Experiment 1, mimic versus model: paired comparisons of speaker approach
behaviours by grey shrike-thrushes during playback of model and mimetic songs
Dependent variable Test T/t P Mean/median (95% CI)
of difference (shrike-
Closest approach (m) T50.5 0.77 0.15 (5.4 e11.6)
Latency to approach (s) T54 0.95 1.44 (149 e56.3)
Time within 15 m (s) t0.57 0.58 80.7 (224 e385)
Latency to approach
within 15 m (s)
t0.25 0.81 16.8 (128 e162)
Latency to retreat
further than 15 m (s)
t0.39 0.70 50.1 (225 e326)
Wilcoxon signed-ranks tests (T) were used instead of paired ttests (t) where data
were not normally distributed. N¼15.
Median differences are shown for Wilcoxon signed-ranks tests and approximate
95% CI. Means and exact 95% CI are shown for ttests.
ST Imitation ST
back stimulus
Songs sung
Imitation WB
Figure 4. Experiment 1, mimic versus model: the predicted means of the number of
songs sung by grey shrike-thrushes during the 5 min playback period in response to
playback of a song sung by an actual shrike-thrush (ST), an imitation of a ST song by
a superb lyrebird (imitation ST) or a lyrebird imitating an eastern whipbird duet
(imitation WB). The bar indicates the average least signicant difference (LSD) of the
means at the 5% level; N¼15 pairs. Statistics are shown in Table 2.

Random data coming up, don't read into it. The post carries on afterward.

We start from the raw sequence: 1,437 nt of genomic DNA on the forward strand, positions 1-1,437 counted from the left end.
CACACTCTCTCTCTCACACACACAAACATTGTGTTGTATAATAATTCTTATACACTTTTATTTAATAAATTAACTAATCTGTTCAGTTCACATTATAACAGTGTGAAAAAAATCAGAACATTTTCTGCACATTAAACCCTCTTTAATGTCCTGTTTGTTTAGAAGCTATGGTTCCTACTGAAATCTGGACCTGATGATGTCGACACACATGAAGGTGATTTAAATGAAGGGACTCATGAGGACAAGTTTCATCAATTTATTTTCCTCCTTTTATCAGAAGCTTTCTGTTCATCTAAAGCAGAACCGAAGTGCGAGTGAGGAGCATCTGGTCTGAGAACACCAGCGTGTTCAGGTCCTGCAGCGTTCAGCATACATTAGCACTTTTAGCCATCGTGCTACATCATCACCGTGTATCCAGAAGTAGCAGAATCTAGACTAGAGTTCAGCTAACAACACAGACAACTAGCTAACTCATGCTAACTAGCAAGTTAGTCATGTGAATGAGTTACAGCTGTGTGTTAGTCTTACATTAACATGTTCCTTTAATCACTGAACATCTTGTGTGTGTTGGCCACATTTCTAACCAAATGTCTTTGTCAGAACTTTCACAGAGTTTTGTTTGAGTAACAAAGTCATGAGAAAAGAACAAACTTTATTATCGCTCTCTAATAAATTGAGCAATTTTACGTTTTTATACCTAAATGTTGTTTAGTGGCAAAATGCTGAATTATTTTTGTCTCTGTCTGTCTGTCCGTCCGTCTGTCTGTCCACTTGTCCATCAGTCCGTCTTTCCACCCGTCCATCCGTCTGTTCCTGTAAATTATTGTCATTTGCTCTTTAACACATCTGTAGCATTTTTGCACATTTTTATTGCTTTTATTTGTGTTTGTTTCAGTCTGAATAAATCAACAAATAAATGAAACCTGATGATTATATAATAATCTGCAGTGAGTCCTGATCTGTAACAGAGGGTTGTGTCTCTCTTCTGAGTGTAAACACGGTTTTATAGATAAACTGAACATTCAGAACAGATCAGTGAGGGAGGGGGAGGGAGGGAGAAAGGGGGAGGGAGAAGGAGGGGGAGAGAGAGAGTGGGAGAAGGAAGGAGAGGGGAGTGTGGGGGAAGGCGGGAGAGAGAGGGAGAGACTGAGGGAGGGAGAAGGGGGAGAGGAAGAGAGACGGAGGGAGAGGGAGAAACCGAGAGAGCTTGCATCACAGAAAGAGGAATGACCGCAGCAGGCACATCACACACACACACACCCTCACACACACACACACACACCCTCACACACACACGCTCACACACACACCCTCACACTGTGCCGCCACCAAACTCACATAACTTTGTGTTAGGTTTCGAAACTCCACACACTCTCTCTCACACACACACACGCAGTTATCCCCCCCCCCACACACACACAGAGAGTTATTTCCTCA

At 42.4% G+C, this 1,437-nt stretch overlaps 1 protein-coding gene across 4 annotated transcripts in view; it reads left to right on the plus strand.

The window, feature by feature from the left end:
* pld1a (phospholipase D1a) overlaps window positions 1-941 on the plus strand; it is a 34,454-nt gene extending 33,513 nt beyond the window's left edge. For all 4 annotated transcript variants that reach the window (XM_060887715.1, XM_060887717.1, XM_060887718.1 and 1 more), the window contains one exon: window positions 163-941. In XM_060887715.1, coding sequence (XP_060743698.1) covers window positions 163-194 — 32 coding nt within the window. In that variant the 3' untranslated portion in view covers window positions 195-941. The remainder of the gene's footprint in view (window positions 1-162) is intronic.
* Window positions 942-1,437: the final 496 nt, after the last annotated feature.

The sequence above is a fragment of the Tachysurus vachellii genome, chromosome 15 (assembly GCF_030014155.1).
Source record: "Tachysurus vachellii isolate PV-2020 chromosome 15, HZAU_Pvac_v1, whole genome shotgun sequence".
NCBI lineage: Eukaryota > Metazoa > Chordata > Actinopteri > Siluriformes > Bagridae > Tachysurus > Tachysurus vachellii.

Table 2
Experiment 1, mimic versus model: signicant effects on the number of songs grey
shrike-thrushes sang in response to playback of their own song, an imitation of their
song by a superb lyrebird and an imitation of an eastern whipbird duet by a superb
lyrebird (playback type)
Dependent variable Effects df Approximate FP
Songs during
5 min playback
Whole model 17, 27 5.43 <0.001
Pair 14, 27 4.64 <0.001
Playback type*2, 27 8.93 0.001
No. of birds singing 1, 27 9.47 0.005
Songs 5 min
after playback
Whole model 16, 28 5.20 <0.001
Pair 14, 28 5.04 <0.001
Playback type 2, 28 6.29 0.006
Model predictions are shown in Fig. 4.
A. H. Dalziell, R. D. Magrath / Animal Behaviour 83 (2012) 1401e1410140 6
N¼19, P¼0.75) showing that lyrebirds maintained the same song
structure as models but sang fewer repetitions of each element type
(Fig. 1).
Our playback experiments and sound analyses show that superb
lyrebirds are accurate mimics of grey shrike-thrush songs. Indeed,
their mimetic songs were accurate enough to prompt grey shrike-
thrushes to approach the playback speaker in most circum-
stances. However, there were subtle differences between the
mimetic and model songs that models responded to, particularly
once alerted to the presence of a lyrebird.
Accuracy, Signal Context and Model Response
Shrike-thrush pairs responded strongly towards both mimetic
and model songs when both songs were presented in isolation
(experiment 1: mimic versus model). We detected no differences
between the behaviour of shrike-thrushes towards mimetic lyre-
bird songs and those sung by real shrike-thrushes in any measure of
speaker approach behaviour or in singing effort. Most strikingly,